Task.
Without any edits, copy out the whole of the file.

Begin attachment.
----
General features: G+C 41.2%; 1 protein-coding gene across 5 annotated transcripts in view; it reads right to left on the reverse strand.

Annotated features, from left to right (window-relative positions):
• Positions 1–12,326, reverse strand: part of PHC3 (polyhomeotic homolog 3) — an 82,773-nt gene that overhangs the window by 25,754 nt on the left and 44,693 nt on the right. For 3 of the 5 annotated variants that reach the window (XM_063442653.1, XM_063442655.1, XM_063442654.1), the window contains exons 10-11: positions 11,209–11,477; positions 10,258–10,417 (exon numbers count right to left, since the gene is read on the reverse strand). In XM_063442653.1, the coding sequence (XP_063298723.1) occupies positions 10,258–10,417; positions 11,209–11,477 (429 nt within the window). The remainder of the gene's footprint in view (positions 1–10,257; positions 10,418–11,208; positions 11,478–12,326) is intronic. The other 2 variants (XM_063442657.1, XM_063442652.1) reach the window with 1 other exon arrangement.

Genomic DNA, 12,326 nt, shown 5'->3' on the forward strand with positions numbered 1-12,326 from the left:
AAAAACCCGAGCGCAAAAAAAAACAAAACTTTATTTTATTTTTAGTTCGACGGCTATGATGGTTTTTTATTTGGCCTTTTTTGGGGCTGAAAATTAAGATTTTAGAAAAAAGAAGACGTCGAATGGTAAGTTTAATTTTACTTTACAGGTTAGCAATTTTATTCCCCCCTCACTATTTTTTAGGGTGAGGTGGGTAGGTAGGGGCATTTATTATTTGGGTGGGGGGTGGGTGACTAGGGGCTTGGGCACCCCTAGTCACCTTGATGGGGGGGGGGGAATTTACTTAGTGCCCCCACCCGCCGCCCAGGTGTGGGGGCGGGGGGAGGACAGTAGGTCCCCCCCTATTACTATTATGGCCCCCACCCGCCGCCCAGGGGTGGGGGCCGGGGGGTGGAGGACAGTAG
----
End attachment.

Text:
General features: G+C 41.2%; 1 protein-coding gene across 5 annotated transcripts in view; it reads right to left on the reverse strand.

Annotated features, from left to right (window-relative positions):
• Positions 1–12,326, reverse strand: part of PHC3 (polyhomeotic homolog 3) — an 82,773-nt gene that overhangs the window by 25,754 nt on the left and 44,693 nt on the right. For 3 of the 5 annotated variants that reach the window (XM_063442653.1, XM_063442655.1, XM_063442654.1), the window contains exons 10-11: positions 11,209–11,477; positions 10,258–10,417 (exon numbers count right to left, since the gene is read on the reverse strand). In XM_063442653.1, the coding sequence (XP_063298723.1) occupies positions 10,258–10,417; positions 11,209–11,477 (429 nt within the window). The remainder of the gene's footprint in view (positions 1–10,257; positions 10,418–11,208; positions 11,478–12,326) is intronic. The other 2 variants (XM_063442657.1, XM_063442652.1) reach the window with 1 other exon arrangement.

Genomic DNA, 12,326 nt, shown 5'->3' on the forward strand with positions numbered 1-12,326 from the left:
AAAAACCCGAGCGCAAAAAAAAACAAAACTTTATTTTATTTTTAGTTCGACGGCTATGATGGTTTTTTATTTGGCCTTTTTTGGGGCTGAAAATTAAGATTTTAGAAAAAAGAAGACGTCGAATGGTAAGTTTAATTTTACTTTACAGGTTAGCAATTTTATTCCCCCCTCACTATTTTTTAGGGTGAGGTGGGTAGGTAGGGGCATTTATTATTTGGGTGGGGGGTGGGTGACTAGGGGCTTGGGCACCCCTAGTCACCTTGATGGGGGGGGGGGAATTTACTTAGTGCCCCCACCCGCCGCCCAGGTGTGGGGGCGGGGGGAGGACAGTAGGTCCCCCCCTATTACTATTATGGCCCCCACCCGCCGCCCAGGGGTGGGGGCCGGGGGGTGGAGGACAGTAG